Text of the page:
Alas, much of the development that has occurred in the city has been of this variety. Almost all redevelopment has been low density, single family homes. And because of this the residential base that has been attracted has been people who want to find a slice of Mayberry. Thus these residents oppose anything and everything other than single family homes. Even in the core of downtown, city hearings resemble nothing so much as suburban planning meetings. People oppose density at every turn, forcing repeated downscaling.
A great example is the 500 Walnut proposal, which was originally for 16 units but was scaled back to 9 after neighborhood protests. That might not seem like much, but it is a 44% density reduction. What’s more, given the speculative real estate premiums built into downtown, this renders many condos and such unafforable. It is tough to find a non-single family lot in the center city for under a million dollars. When you reduce the density significantly, each remaining unit has to carry more land cost, which requires more upscale units, which destroys affordability. That’s why condos in downtown Indy cost as much or more than they do in Chicago. And why so many of them are empty right now.
Even a single family lot near say 22nd and College will set you back $75K or so the last time I checked. Building a double versus a single family on that lot saves $37K per unit – a huge savings for someone without a high income.
Ultimately, as any suburban town council member will tell you, you can’t support a city tax base on single family homes alone. But that is pretty much what Indianapolis is trying to do with its redevelopment policies. And we wonder why there is a tax crisis.
Beyond the simple matter of economics, the preferences of today’s younger generation for urban living is not going to be satisified by small town residential life that just happens to be inside the boundaries of a big city. You can’t have a walkable neighborhood if there is not, in fact, anything to walk to.
Again, the idea is not to build Manhattan or Chicago. My proposal would be something called “100 Monument Circles” or some such. That is, we need to identify areas – much like 56th/Illinois, 52nd/College, and 38th/Illinois – that can be neighborhood commerical hubs. For many places there there is vacant land, I do suggest building a large circle like Monument Circle, with a park/fountain/plaza/sculpture etc in the middle and mixed use buildings around the edge. This creates a sort of courthouse square effect, rolling with the small town feel. Within a quarter mile of this, there would be lots of apartments, townhomes, etc. in addition to single family to produce a significant enough residential density to support some type of neighborhood convenience retail. You then link these trails with something like the Cultural Trail (maybe not as intense or expensive to build), which creates the paths between your nodes and leads back to the downtown Cultural Trail loop.
At a minimum, the city needs to replace its comprehensive plan and zoning code, which basically require suburban development in the inner city. Because almost everything requires a variance in the current scheme, this encourages wild west behavior. Better to set a bar for what is expected and expect people to bring it. And it much encourage proper urban form in the central city. If Nashville, Tennessee can get this right, I see no reason Indy can’t. As part of this, there should be no such thing as pure single family zoning in the old city. Rather, any place you can build a single family home it should also be legal to build a double and/or a carriage house/granny flat. This could double or triple the effective dwelling unit density with almost no impact to the visual scale of development.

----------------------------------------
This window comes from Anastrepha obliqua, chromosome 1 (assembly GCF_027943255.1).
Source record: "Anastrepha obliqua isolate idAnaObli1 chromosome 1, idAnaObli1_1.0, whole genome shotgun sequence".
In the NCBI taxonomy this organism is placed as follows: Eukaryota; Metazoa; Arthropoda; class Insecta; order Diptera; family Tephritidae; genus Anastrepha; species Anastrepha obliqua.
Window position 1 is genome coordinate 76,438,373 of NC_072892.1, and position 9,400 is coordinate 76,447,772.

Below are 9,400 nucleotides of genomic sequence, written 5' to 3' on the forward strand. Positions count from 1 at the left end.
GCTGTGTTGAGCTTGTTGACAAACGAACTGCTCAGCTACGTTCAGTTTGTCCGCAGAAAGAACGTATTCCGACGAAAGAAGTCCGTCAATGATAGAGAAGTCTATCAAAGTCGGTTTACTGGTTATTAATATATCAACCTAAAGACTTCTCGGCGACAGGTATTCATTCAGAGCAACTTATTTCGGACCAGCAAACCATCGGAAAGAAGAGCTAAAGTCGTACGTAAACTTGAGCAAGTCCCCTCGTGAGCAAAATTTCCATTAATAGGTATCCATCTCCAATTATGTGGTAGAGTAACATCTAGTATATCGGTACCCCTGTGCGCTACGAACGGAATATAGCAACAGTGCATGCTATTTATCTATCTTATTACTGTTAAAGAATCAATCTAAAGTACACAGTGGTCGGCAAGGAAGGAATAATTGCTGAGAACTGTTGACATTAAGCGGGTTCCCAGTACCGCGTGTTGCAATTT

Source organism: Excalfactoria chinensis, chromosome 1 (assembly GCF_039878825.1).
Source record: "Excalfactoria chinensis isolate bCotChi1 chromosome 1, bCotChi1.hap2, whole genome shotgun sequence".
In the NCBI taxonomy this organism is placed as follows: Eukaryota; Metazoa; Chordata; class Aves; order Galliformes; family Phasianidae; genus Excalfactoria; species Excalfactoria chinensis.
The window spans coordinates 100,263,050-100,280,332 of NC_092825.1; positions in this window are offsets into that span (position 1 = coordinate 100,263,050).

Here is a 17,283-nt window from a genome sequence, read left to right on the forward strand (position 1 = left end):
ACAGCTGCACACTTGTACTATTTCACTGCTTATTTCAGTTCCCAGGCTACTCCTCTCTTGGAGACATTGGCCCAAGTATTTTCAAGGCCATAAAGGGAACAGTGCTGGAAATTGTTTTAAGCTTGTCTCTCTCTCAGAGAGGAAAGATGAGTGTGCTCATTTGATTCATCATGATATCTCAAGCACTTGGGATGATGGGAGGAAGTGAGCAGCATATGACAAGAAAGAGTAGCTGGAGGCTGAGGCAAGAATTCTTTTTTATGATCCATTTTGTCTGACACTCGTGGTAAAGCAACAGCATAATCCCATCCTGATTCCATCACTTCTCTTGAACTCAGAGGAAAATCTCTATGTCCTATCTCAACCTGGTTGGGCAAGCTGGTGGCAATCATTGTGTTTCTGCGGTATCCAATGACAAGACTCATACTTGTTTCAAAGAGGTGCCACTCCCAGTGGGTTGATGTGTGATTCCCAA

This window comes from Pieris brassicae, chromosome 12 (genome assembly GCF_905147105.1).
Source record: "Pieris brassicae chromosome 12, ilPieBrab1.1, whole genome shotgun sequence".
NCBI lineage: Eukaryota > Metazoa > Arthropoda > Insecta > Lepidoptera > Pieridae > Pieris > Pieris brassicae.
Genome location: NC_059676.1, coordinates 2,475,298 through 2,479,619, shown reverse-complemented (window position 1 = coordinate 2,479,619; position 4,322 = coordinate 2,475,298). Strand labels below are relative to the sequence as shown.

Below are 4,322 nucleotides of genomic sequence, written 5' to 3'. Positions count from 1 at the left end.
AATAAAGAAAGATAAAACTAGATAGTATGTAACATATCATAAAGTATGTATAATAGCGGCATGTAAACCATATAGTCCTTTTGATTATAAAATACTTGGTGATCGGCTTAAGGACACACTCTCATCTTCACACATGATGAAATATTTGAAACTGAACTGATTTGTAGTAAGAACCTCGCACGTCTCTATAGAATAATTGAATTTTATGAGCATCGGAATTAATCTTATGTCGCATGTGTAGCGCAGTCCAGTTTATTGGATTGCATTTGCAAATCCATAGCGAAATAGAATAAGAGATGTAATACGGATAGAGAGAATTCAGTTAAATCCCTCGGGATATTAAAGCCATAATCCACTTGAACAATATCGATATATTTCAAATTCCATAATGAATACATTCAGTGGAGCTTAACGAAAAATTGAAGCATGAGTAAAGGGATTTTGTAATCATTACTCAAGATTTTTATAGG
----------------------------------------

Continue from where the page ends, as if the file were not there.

And of course you can support thing all through better transit. Actually, it is probably the other way around. If you don’t change land use to create a more dense urban core and walkable, mixed use nodes, any money invested in transit is a waste.
Again, I could write another novel on this topic alone, but this should give you a flavor.
8. Become the shared cultural space for Indiana. You already see this a bit. But Indianapolis should try to be the central market place and consumption point for all of Indiana’s artisanal products and also the focus on statewide cultural activities. The recent very successful brewers winter festival, where every brewery in the state was represented in the Fairgrounds, is exactly the sort of thing I’m talking about. Again, I’ve written about this before, so won’t elaborate much here.
9. Design matters. I’m still saving up my post on this topic for a rainy day, but Indianapolis absolutely must make step change improvement in its quality of urban space, the physical appearance of the city, and its overall quality level of architecture and design.
I’m not sold on the starchitect trend. Going and hiring Frank Gehry to plop yet another Bilbao clone in the city would be a mistake. So often these buildings are totally contextless and monuments to the self-indulgence of the architect rather than a reflection of the character of the city in which they are located. But the other extreme isn’t good either.
Major public buildings need to be architecturally significant. IPS just undertook a greater than one billion dollar school building plan that has not, as near as I can tell, resulted in one significant building. But take a drive 45 minutes south to Columbus and see the difference. I doubt Columbus is spending much more on its schools than Indianapolis. But they do value their architecture. This is a huge opportunity lost for the city, along with so many other civic structures.